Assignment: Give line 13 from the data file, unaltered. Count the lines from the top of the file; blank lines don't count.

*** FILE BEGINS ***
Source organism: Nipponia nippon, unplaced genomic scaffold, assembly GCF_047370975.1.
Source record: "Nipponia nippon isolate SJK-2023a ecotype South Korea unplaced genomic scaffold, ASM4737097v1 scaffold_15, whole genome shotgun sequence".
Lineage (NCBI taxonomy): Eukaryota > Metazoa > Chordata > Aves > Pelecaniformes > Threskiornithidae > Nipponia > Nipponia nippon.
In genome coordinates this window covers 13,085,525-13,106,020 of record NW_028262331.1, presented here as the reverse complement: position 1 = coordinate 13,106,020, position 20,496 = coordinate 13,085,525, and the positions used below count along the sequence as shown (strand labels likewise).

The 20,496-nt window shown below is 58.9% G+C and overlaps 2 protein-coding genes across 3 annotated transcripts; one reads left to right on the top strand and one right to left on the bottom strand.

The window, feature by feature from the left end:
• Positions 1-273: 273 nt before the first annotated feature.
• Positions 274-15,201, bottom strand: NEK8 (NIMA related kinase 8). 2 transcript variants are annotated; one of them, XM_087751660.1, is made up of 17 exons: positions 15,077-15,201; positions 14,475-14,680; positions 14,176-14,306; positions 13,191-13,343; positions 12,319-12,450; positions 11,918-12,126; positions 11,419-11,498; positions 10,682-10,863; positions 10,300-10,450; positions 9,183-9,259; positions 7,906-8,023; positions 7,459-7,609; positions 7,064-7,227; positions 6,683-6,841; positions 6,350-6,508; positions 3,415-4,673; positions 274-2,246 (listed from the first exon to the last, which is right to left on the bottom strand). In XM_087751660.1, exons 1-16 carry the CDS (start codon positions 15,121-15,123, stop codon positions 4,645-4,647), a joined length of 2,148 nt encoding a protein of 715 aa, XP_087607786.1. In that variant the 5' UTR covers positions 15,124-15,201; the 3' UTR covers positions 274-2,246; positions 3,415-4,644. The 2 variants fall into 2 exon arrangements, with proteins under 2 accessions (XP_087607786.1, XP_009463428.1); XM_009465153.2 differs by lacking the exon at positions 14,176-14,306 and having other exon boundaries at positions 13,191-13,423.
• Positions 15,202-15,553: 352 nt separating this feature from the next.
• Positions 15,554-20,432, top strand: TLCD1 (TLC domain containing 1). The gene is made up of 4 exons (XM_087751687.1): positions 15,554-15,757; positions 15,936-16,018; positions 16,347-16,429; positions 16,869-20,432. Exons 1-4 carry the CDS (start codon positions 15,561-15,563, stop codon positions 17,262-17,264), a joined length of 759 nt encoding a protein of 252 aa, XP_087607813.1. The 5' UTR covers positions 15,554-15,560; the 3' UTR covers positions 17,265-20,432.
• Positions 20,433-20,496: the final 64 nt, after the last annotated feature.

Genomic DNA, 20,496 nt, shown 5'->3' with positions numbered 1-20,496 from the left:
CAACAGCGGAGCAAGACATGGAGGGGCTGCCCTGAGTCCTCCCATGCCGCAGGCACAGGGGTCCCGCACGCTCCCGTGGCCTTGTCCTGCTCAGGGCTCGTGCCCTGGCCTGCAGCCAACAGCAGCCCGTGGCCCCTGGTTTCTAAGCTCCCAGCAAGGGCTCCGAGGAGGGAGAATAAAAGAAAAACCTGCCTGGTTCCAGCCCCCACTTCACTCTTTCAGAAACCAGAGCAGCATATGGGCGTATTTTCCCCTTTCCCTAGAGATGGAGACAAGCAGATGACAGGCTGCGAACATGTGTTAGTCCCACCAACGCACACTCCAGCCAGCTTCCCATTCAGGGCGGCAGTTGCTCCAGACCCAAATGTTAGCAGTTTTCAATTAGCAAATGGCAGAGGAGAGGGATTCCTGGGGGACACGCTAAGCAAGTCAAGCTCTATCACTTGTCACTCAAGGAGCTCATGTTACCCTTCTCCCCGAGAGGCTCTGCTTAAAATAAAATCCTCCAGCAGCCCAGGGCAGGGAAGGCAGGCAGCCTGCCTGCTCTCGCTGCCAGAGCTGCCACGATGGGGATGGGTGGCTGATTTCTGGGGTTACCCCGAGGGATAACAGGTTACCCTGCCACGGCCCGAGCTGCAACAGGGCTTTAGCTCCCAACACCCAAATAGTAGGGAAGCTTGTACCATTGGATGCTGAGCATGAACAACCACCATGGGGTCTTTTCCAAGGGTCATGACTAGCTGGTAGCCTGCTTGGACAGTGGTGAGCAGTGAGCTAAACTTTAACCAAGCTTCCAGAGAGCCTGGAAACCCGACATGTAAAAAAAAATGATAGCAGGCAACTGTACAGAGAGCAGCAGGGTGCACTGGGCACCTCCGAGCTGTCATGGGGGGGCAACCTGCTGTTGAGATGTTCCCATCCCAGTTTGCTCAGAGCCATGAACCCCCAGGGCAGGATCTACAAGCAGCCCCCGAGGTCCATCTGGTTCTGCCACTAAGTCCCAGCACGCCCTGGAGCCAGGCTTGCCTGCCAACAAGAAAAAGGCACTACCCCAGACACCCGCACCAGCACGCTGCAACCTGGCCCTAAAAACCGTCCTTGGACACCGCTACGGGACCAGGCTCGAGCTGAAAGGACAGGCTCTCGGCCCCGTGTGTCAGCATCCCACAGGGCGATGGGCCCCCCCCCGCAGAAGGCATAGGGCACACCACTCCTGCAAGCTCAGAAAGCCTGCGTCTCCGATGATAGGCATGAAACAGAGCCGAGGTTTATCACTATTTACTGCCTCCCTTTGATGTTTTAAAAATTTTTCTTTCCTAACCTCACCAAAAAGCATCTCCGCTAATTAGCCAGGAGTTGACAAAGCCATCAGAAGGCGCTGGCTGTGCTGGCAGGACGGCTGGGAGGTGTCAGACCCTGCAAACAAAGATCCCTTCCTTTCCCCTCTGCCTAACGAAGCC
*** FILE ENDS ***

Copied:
CAACAGCGGAGCAAGACATGGAGGGGCTGCCCTGAGTCCTCCCATGCCGCAGGCACAGGGGTCCCGCACGCTCCCGTGGCCTTGTCCTGCTCAGGGCTCGTGCCCTGGCCTGCAGCCAACAGCAGCCCGTGGCCCCTGGTTTCTAAGCTCCCAGCAAGGGCTCCGAGGAGGGAGAATAAAAGAAAAACCTGCCTGGTTCCAGCCCCCACTTCACTCTTTCAGAAACCAGAGCAGCATATGGGCGTATTTTCCCCTTTCCCTAGAGATGGAGACAAGCAGATGACAGGCTGCGAACATGTGTTAGTCCCACCAACGCACACTCCAGCCAGCTTCCCATTCAGGGCGGCAGTTGCTCCAGACCCAAATGTTAGCAGTTTTCAATTAGCAAATGGCAGAGGAGAGGGATTCCTGGGGGACACGCTAAGCAAGTCAAGCTCTATCACTTGTCACTCAAGGAGCTCATGTTACCCTTCTCCCCGAGAGGCTCTGCTTAAAATAAAATCCTCCAGCAGCCCAGGGCAGGGAAGGCAGGCAGCCTGCCTGCTCTCGCTGCCAGAGCTGCCACGATGGGGATGGGTGGCTGATTTCTGGGGTTACCCCGAGGGATAACAGGTTACCCTGCCACGGCCCGAGCTGCAACAGGGCTTTAGCTCCCAACACCCAAATAGTAGGGAAGCTTGTACCATTGGATGCTGAGCATGAACAACCACCATGGGGTCTTTTCCAAGGGTCATGACTAGCTGGTAGCCTGCTTGGACAGTGGTGAGCAGTGAGCTAAACTTTAACCAAGCTTCCAGAGAGCCTGGAAACCCGACATGTAAAAAAAAATGATAGCAGGCAACTGTACAGAGAGCAGCAGGGTGCACTGGGCACCTCCGAGCTGTCATGGGGGGGCAACCTGCTGTTGAGATGTTCCCATCCCAGTTTGCTCAGAGCCATGAACCCCCAGGGCAGGATCTACAAGCAGCCCCCGAGGTCCATCTGGTTCTGCCACTAAGTCCCAGCACGCCCTGGAGCCAGGCTTGCCTGCCAACAAGAAAAAGGCACTACCCCAGACACCCGCACCAGCACGCTGCAACCTGGCCCTAAAAACCGTCCTTGGACACCGCTACGGGACCAGGCTCGAGCTGAAAGGACAGGCTCTCGGCCCCGTGTGTCAGCATCCCACAGGGCGATGGGCCCCCCCCCGCAGAAGGCATAGGGCACACCACTCCTGCAAGCTCAGAAAGCCTGCGTCTCCGATGATAGGCATGAAACAGAGCCGAGGTTTATCACTATTTACTGCCTCCCTTTGATGTTTTAAAAATTTTTCTTTCCTAACCTCACCAAAAAGCATCTCCGCTAATTAGCCAGGAGTTGACAAAGCCATCAGAAGGCGCTGGCTGTGCTGGCAGGACGGCTGGGAGGTGTCAGACCCTGCAAACAAAGATCCCTTCCTTTCCCCTCTGCCTAACGAAGCC